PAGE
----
Update on Prostate Cancer Chemoprevention

Jennifer Fisher Lowe, PharmD; Lawrence A. Frazee, PharmD


Pharmacotherapy. 2006;26(3):353-359. 

In This Article

Abstract and Introduction


Background: Prostate cancer is the most common type of cancer and the second leading cause of cancer-related deaths in American men. Its high rate of occurrence and long lead time to clinically significant disease make prostate cancer an ideal disease for pharmacologic or nutritional chemoprevention.
Methods: To identify the various chemoprevention strategies for prostate cancer, a MEDLINE search (from 1967–2005) and bibliographic search of the English-language literature were conducted.
Results: Epidemiologic and retrospective studies have assessed the effect of carotenoids (e.g., lycopene), vitamins, selenium, and nonsteroidal antiinflammatory drugs (NSAIDs) on the rate of occurrence of prostate cancer. The few published prospective trials evaluated prostate cancer as a secondary end point. Lycopene (as β-carotene) and selenium supplementation have been associated with a reduced risk of prostate cancer in nested case-control studies, but only in subgroups of men with low baseline plasma lycopene (or β-carotene) and selenium levels respectively. The Prostate Cancer Prevention Trial prospectively evaluated finasteride, a 5-α-reductase inhibitor, as chemoprevention. The results showed a 25% relative risk reduction in prostate cancer, albeit at an increased risk of invasive tumors.
Conclusion: Data regarding lycopene, vitamin E, and selenium as chemo-prevention for prostate cancer appear promising. Prospective trials such as the Selenium and Vitamin E Cancer Prevention Trial (SELECT) will clarify the role of these agents in prostate cancer prevention. The role of NSAIDs is unclear, and the long-term toxicity associated with NSAIDs may limit their usefulness. Although finasteride has decreased overall prostate cancer occurrence, the risk of invasive tumors may outweigh the benefit of this agent. The continuing Reduction by Dutasteride of Prostate Cancer Events (REDUCE) trial may help define a role for the 5-α-reductase inhibitors in cancer chemoprevention. At this time, nothing has been proven effective as chemoprevention against clinically significant prostate cancer.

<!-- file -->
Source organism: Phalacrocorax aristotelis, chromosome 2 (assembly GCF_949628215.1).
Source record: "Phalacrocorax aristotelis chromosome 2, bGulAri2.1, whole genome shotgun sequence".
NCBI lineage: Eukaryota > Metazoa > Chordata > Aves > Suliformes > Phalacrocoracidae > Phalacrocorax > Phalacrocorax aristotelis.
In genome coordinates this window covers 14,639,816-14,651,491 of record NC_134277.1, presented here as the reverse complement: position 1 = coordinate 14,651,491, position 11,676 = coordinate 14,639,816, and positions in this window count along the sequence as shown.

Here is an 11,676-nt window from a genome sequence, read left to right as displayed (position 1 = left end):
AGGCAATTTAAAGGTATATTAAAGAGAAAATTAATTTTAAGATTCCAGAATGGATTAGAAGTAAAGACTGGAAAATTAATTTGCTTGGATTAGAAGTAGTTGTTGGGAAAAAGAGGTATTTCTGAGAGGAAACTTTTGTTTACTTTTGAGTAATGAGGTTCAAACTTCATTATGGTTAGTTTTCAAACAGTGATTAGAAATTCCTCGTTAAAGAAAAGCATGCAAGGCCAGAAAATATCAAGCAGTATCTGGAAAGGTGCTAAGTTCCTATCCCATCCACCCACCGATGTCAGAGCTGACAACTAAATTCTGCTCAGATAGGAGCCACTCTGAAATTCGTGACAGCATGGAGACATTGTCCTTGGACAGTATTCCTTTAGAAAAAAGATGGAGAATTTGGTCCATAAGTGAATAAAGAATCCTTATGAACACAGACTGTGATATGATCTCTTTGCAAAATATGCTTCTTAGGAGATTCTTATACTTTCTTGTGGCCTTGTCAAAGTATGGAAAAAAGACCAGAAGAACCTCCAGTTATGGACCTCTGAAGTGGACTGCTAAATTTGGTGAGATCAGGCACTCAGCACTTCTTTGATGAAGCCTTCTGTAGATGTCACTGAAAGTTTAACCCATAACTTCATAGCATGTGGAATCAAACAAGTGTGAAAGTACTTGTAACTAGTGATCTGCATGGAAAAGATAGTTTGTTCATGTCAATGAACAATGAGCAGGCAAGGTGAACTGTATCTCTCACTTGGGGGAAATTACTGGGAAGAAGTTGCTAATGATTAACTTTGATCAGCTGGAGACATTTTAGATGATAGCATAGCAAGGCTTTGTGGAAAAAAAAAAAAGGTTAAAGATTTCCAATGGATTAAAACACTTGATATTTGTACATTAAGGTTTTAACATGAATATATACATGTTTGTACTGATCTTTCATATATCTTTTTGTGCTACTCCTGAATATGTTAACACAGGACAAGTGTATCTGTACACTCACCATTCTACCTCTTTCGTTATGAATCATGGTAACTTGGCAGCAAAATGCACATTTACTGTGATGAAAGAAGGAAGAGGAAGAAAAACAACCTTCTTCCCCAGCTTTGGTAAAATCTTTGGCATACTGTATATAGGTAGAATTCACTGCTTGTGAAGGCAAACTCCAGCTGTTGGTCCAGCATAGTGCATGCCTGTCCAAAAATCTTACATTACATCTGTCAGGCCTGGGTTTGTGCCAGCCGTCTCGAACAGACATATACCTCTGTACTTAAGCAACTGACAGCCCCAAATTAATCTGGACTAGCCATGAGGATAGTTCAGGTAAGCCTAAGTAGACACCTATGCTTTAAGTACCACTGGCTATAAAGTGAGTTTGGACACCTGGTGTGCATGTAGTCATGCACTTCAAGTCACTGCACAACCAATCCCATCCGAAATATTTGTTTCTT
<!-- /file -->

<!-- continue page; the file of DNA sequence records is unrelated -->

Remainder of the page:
Prostate cancer is the most common type of cancer and the second leading cause of cancer-related deaths in American men. From the late 1980s to the early 1990s, greater attention was given to screening asymptomatic men by measuring concentrations of prostate-specific antigen (PSA), a protein produced by prostate tissue.[1] This led to a significant increase in detection of clinically insignificant tumors. Detection rates began to decline in the 1990s until 1996, when they started to rise again. Despite this increase, mortality due to prostate cancer has decreased every year since 1992.[2] The American Cancer Society estimated that 232,090 new cases of prostate cancer would be diagnosed and that 30,350 patients would die from the disease in 2005.[1]